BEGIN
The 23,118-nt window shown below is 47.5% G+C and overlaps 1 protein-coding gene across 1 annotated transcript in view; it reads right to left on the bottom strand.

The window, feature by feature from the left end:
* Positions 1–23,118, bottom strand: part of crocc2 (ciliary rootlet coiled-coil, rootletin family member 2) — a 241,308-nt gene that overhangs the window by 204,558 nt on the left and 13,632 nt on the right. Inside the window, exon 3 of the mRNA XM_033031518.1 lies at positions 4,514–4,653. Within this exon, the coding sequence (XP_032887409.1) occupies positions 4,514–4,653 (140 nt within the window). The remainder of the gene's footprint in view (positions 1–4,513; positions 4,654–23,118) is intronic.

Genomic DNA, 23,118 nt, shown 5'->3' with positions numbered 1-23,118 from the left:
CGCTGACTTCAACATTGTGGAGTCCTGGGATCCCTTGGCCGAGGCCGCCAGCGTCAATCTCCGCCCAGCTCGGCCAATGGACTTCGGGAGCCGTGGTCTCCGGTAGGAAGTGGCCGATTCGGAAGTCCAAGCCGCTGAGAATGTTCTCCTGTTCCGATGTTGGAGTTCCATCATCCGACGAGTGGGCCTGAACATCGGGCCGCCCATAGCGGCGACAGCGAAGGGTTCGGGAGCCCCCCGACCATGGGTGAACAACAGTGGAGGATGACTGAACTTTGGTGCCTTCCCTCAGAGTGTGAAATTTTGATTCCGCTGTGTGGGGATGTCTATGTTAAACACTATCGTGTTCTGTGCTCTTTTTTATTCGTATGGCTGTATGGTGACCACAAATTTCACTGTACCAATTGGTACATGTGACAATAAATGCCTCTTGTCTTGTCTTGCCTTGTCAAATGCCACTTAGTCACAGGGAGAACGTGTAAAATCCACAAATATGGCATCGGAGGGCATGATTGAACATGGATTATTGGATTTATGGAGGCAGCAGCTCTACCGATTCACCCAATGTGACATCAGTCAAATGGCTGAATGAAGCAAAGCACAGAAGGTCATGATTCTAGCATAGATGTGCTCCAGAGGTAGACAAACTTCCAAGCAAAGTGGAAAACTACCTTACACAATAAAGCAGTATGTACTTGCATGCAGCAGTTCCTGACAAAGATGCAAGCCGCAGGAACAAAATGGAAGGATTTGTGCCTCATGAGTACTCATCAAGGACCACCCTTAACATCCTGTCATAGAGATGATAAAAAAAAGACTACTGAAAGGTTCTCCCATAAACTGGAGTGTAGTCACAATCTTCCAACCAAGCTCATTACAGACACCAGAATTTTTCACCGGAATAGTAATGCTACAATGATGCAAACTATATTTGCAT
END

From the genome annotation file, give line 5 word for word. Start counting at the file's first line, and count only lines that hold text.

CGCTGACTTCAACATTGTGGAGTCCTGGGATCCCTTGGCCGAGGCCGCCAGCGTCAATCTCCGCCCAGCTCGGCCAATGGACTTCGGGAGCCGTGGTCTCCGGTAGGAAGTGGCCGATTCGGAAGTCCAAGCCGCTGAGAATGTTCTCCTGTTCCGATGTTGGAGTTCCATCATCCGACGAGTGGGCCTGAACATCGGGCCGCCCATAGCGGCGACAGCGAAGGGTTCGGGAGCCCCCCGACCATGGGTGAACAACAGTGGAGGATGACTGAACTTTGGTGCCTTCCCTCAGAGTGTGAAATTTTGATTCCGCTGTGTGGGGATGTCTATGTTAAACACTATCGTGTTCTGTGCTCTTTTTTATTCGTATGGCTGTATGGTGACCACAAATTTCACTGTACCAATTGGTACATGTGACAATAAATGCCTCTTGTCTTGTCTTGCCTTGTCAAATGCCACTTAGTCACAGGGAGAACGTGTAAAATCCACAAATATGGCATCGGAGGGCATGATTGAACATGGATTATTGGATTTATGGAGGCAGCAGCTCTACCGATTCACCCAATGTGACATCAGTCAAATGGCTGAATGAAGCAAAGCACAGAAGGTCATGATTCTAGCATAGATGTGCTCCAGAGGTAGACAAACTTCCAAGCAAAGTGGAAAACTACCTTACACAATAAAGCAGTATGTACTTGCATGCAGCAGTTCCTGACAAAGATGCAAGCCGCAGGAACAAAATGGAAGGATTTGTGCCTCATGAGTACTCATCAAGGACCACCCTTAACATCCTGTCATAGAGATGATAAAAAAAAGACTACTGAAAGGTTCTCCCATAAACTGGAGTGTAGTCACAATCTTCCAACCAAGCTCATTACAGACACCAGAATTTTTCACCGGAATAGTAATGCTACAATGATGCAAACTATATTTGCAT